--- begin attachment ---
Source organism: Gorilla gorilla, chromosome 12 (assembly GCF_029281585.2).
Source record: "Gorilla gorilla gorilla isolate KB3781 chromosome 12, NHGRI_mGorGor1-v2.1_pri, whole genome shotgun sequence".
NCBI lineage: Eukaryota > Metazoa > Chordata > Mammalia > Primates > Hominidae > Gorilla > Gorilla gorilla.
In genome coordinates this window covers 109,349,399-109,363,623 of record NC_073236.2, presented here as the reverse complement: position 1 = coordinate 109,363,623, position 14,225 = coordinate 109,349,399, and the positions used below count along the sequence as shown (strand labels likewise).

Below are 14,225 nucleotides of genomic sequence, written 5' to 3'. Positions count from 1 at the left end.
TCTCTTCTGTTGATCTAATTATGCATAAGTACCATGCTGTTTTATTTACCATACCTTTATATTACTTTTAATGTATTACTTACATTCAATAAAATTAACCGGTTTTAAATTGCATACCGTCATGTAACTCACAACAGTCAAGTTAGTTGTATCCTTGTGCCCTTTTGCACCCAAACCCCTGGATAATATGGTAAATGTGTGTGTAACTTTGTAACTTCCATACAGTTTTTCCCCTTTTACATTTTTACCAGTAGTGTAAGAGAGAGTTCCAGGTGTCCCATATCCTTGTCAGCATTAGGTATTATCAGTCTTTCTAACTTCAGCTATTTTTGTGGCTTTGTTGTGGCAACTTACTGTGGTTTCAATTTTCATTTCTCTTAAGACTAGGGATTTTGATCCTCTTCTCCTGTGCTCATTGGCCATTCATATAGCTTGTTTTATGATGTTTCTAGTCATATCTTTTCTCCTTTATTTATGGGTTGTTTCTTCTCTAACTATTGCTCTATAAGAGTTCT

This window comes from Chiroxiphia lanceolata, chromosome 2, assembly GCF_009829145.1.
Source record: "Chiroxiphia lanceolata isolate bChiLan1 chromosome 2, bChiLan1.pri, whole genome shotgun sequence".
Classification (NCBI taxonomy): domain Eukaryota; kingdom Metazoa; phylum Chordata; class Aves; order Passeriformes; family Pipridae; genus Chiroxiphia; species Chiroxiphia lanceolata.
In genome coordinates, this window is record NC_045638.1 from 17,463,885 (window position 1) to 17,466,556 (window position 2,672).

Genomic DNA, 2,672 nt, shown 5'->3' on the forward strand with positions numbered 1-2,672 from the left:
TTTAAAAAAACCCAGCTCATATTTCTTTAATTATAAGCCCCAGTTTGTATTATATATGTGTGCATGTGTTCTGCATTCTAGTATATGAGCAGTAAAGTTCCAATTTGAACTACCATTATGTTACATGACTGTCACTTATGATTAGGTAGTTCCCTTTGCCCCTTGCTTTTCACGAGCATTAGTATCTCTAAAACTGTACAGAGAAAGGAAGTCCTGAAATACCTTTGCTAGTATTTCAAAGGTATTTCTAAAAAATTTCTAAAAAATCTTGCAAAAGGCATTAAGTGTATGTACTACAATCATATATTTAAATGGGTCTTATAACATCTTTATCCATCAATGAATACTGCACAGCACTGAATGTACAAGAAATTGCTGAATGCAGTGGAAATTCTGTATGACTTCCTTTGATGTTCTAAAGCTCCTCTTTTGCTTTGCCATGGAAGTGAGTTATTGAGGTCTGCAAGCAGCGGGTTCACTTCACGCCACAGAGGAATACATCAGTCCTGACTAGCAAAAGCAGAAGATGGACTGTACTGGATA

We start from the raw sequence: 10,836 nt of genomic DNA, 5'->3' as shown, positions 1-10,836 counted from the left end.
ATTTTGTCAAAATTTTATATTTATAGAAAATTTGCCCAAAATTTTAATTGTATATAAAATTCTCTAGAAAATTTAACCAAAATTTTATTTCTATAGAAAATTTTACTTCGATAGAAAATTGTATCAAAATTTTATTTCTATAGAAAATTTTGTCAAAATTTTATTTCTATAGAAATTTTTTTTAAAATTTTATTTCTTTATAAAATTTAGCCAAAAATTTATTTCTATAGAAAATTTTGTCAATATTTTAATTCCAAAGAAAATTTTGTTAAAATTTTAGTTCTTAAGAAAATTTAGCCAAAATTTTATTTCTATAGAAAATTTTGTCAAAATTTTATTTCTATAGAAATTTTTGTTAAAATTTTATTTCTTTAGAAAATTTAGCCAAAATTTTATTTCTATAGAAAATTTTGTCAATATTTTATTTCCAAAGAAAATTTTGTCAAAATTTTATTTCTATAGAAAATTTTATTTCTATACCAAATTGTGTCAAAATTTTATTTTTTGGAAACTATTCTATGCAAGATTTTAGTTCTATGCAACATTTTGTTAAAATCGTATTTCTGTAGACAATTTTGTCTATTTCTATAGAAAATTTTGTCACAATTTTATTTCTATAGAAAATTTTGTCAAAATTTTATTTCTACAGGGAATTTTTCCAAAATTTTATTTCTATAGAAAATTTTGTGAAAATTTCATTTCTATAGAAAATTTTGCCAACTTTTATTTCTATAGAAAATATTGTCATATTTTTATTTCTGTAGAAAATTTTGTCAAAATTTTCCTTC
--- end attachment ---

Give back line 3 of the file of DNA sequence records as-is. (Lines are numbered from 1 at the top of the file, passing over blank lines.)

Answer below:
NCBI lineage: Eukaryota > Metazoa > Chordata > Mammalia > Primates > Hominidae > Gorilla > Gorilla gorilla.